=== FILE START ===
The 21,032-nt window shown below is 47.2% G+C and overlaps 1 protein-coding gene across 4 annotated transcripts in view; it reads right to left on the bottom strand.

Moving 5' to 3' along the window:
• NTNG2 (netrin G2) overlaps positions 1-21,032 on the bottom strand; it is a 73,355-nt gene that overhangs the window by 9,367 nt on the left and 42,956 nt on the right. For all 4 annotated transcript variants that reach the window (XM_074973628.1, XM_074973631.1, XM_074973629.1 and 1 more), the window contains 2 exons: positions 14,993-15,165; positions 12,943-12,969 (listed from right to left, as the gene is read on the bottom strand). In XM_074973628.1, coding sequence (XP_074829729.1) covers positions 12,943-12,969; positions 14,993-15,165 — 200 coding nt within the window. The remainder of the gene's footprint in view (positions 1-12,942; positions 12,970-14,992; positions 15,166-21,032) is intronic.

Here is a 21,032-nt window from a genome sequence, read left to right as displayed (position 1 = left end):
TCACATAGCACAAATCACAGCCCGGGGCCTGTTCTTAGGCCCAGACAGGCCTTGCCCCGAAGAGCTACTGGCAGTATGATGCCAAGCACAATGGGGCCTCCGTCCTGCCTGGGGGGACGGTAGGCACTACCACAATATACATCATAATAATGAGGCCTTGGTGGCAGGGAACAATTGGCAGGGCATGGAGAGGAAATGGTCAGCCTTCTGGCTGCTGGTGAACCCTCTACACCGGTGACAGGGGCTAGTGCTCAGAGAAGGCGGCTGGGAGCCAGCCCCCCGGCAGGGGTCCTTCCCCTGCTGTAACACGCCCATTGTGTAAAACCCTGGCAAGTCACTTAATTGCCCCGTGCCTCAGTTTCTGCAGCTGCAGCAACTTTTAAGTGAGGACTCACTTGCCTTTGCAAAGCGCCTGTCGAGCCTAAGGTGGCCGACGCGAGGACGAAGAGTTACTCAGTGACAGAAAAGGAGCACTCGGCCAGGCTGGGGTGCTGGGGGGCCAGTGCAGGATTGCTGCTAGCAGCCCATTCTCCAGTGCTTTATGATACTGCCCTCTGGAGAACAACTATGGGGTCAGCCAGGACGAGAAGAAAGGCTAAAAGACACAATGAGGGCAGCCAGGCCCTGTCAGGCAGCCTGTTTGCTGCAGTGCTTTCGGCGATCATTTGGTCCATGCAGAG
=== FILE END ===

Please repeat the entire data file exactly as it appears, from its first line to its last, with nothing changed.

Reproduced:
The 21,032-nt window shown below is 47.2% G+C and overlaps 1 protein-coding gene across 4 annotated transcripts in view; it reads right to left on the bottom strand.

Moving 5' to 3' along the window:
• NTNG2 (netrin G2) overlaps positions 1-21,032 on the bottom strand; it is a 73,355-nt gene that overhangs the window by 9,367 nt on the left and 42,956 nt on the right. For all 4 annotated transcript variants that reach the window (XM_074973628.1, XM_074973631.1, XM_074973629.1 and 1 more), the window contains 2 exons: positions 14,993-15,165; positions 12,943-12,969 (listed from right to left, as the gene is read on the bottom strand). In XM_074973628.1, coding sequence (XP_074829729.1) covers positions 12,943-12,969; positions 14,993-15,165 — 200 coding nt within the window. The remainder of the gene's footprint in view (positions 1-12,942; positions 12,970-14,992; positions 15,166-21,032) is intronic.

Here is a 21,032-nt window from a genome sequence, read left to right as displayed (position 1 = left end):
TCACATAGCACAAATCACAGCCCGGGGCCTGTTCTTAGGCCCAGACAGGCCTTGCCCCGAAGAGCTACTGGCAGTATGATGCCAAGCACAATGGGGCCTCCGTCCTGCCTGGGGGGACGGTAGGCACTACCACAATATACATCATAATAATGAGGCCTTGGTGGCAGGGAACAATTGGCAGGGCATGGAGAGGAAATGGTCAGCCTTCTGGCTGCTGGTGAACCCTCTACACCGGTGACAGGGGCTAGTGCTCAGAGAAGGCGGCTGGGAGCCAGCCCCCCGGCAGGGGTCCTTCCCCTGCTGTAACACGCCCATTGTGTAAAACCCTGGCAAGTCACTTAATTGCCCCGTGCCTCAGTTTCTGCAGCTGCAGCAACTTTTAAGTGAGGACTCACTTGCCTTTGCAAAGCGCCTGTCGAGCCTAAGGTGGCCGACGCGAGGACGAAGAGTTACTCAGTGACAGAAAAGGAGCACTCGGCCAGGCTGGGGTGCTGGGGGGCCAGTGCAGGATTGCTGCTAGCAGCCCATTCTCCAGTGCTTTATGATACTGCCCTCTGGAGAACAACTATGGGGTCAGCCAGGACGAGAAGAAAGGCTAAAAGACACAATGAGGGCAGCCAGGCCCTGTCAGGCAGCCTGTTTGCTGCAGTGCTTTCGGCGATCATTTGGTCCATGCAGAG